Illumina Steps Up Diagnostics Game, Acquires UK’s BlueGnome
Illumina wants to become not just a genomic instrument company, but a more diversified maker of genetic diagnostic tools that make it into everyday clinical use. Today it took another step in that direction.
The San Diego-based maker of DNA sequencing tools (NASDAQ: ILMN) said it has agreed to acquire Cambridge, UK-based BlueGnome for an undisclosed sum. BlueGnome is a leading player in the field of cytogenetics, in which researchers look at the structure and function of cells for genetic abnormalities that can lead to cancer, developmental delays, or infertility.
Illumina is the market leading maker of high-speed DNA sequencing instruments, which are making it possible to get an individual genome for $1,000 or less, and allowing scientists to answer all kinds of new biological questions that were impossible to answer before. While the research market has made Illumina a success story with a market valuation of almost $6 billion, its growth has slowed, and the company and its competitors see a much bigger market developing once genomics gets applied in everyday use for diagnostics and personalized medicine. Illumina earlier this year showed its commitment to these markets when it fought off a hostile takeover bid from Roche, saying it believed it had a better chance of capturing the new clinical opportunities on its own.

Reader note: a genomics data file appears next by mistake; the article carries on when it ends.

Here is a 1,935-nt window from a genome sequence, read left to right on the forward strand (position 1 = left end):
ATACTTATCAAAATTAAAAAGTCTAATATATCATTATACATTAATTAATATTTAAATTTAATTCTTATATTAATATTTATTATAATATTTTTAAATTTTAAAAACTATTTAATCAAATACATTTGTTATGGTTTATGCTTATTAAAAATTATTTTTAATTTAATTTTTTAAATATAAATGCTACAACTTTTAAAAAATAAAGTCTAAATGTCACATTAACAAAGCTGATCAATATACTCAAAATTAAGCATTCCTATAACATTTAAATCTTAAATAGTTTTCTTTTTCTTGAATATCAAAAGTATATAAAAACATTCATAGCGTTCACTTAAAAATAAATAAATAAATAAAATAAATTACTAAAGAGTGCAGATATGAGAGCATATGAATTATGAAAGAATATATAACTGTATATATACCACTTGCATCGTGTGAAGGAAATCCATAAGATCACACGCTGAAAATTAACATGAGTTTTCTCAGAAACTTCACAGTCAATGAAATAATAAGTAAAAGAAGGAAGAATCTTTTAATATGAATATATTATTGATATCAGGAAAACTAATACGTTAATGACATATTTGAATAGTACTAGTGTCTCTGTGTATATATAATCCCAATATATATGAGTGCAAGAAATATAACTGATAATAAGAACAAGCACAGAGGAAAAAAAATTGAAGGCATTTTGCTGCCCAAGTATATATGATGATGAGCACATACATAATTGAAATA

“The BlueGnome acquisition supports Illumina’s goal to be the leader in genomic-based diagnostics and enhances the company’s ability to establish integrated solutions in reproductive health and cancer,” said Jay Flatley, Illumina’s CEO, in a statement. “BlueGnome is the leader in the rapidly growing IVF market and is well-known for their software and comprehensive assay workflows.”
BlueGnome was founded in 2002 and has seen its flagship CytoChip product used in more than 200 labs since its introduction in 2006, according to a note this morning by JP Morgan analyst Tycho Peterson. The cytogenetic test is seeking to prove that it is better than traditional karyotyping—a method in which researchers look at the number and type of chromosomes in a cell—when they seek to detect genetic abnormalities. The company claims on its website that it has had some success in this push, achieving profitability.
“With research somewhat challenged vs. prior years, Illumina has clearly increased its presence within this specific market, as part of the company’s strategy to expand in applied markets,” Peterson said.